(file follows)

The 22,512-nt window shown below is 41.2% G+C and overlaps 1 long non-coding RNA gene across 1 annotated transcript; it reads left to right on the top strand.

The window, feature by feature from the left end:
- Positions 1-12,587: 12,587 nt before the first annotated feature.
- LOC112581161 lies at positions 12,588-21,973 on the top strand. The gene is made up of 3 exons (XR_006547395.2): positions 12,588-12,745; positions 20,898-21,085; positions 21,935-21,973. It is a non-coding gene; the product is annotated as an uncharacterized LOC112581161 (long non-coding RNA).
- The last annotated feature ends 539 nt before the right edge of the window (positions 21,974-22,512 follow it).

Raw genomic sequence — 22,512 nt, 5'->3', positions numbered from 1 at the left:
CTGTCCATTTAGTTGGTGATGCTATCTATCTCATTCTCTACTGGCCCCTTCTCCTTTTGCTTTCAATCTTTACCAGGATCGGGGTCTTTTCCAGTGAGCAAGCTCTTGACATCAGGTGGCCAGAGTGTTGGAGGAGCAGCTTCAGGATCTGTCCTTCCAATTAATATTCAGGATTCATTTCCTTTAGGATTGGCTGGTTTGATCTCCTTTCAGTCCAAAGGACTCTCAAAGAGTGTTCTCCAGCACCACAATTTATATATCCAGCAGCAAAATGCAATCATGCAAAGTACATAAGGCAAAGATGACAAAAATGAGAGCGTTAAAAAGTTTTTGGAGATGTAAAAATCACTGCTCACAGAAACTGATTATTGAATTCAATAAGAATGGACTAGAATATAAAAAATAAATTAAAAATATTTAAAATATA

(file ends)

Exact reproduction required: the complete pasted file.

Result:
The 22,512-nt window shown below is 41.2% G+C and overlaps 1 long non-coding RNA gene across 1 annotated transcript; it reads left to right on the top strand.

The window, feature by feature from the left end:
- Positions 1-12,587: 12,587 nt before the first annotated feature.
- LOC112581161 lies at positions 12,588-21,973 on the top strand. The gene is made up of 3 exons (XR_006547395.2): positions 12,588-12,745; positions 20,898-21,085; positions 21,935-21,973. It is a non-coding gene; the product is annotated as an uncharacterized LOC112581161 (long non-coding RNA).
- The last annotated feature ends 539 nt before the right edge of the window (positions 21,974-22,512 follow it).

Raw genomic sequence — 22,512 nt, 5'->3', positions numbered from 1 at the left:
CTGTCCATTTAGTTGGTGATGCTATCTATCTCATTCTCTACTGGCCCCTTCTCCTTTTGCTTTCAATCTTTACCAGGATCGGGGTCTTTTCCAGTGAGCAAGCTCTTGACATCAGGTGGCCAGAGTGTTGGAGGAGCAGCTTCAGGATCTGTCCTTCCAATTAATATTCAGGATTCATTTCCTTTAGGATTGGCTGGTTTGATCTCCTTTCAGTCCAAAGGACTCTCAAAGAGTGTTCTCCAGCACCACAATTTATATATCCAGCAGCAAAATGCAATCATGCAAAGTACATAAGGCAAAGATGACAAAAATGAGAGCGTTAAAAAGTTTTTGGAGATGTAAAAATCACTGCTCACAGAAACTGATTATTGAATTCAATAAGAATGGACTAGAATATAAAAAATAAATTAAAAATATTTAAAATATA